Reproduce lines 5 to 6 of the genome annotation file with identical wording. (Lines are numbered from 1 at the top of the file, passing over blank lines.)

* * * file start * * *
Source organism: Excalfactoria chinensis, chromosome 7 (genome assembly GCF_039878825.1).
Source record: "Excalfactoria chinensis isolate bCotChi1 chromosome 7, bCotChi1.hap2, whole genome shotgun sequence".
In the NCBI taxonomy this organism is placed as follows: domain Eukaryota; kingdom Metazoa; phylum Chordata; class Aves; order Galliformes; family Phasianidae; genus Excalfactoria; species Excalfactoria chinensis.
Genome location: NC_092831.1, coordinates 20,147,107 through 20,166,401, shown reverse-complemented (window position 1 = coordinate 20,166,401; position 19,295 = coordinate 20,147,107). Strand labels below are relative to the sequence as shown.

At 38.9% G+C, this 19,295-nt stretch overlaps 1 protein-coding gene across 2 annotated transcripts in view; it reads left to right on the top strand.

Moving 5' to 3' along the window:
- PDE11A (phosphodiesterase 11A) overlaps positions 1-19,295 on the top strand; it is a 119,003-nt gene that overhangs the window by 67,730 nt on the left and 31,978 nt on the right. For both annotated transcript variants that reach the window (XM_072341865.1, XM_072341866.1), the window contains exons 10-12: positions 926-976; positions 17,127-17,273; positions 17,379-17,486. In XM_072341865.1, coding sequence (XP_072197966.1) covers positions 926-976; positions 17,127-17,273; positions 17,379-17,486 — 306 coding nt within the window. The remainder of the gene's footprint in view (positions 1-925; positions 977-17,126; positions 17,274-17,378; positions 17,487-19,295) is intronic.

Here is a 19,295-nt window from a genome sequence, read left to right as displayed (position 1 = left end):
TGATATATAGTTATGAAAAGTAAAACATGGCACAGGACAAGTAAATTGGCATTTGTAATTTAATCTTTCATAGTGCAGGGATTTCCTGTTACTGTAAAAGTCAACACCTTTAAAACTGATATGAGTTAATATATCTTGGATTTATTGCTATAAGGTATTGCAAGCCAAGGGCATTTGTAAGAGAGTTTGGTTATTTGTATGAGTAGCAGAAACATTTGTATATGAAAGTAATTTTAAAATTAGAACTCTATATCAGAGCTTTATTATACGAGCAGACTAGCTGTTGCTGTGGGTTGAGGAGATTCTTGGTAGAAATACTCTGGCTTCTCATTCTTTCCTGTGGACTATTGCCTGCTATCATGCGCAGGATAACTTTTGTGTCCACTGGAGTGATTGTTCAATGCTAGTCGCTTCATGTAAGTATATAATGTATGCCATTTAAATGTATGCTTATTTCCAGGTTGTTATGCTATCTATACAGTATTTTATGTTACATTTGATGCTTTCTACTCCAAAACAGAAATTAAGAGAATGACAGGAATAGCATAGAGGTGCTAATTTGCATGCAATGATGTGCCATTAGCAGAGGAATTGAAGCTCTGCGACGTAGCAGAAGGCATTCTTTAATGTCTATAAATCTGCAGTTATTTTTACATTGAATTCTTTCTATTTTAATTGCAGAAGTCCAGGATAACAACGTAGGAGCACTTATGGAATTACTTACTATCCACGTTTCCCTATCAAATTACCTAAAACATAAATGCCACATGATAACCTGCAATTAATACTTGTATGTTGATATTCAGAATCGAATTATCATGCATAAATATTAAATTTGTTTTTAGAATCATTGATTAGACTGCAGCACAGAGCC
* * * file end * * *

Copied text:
At 38.9% G+C, this 19,295-nt stretch overlaps 1 protein-coding gene across 2 annotated transcripts in view; it reads left to right on the top strand.

Moving 5' to 3' along the window: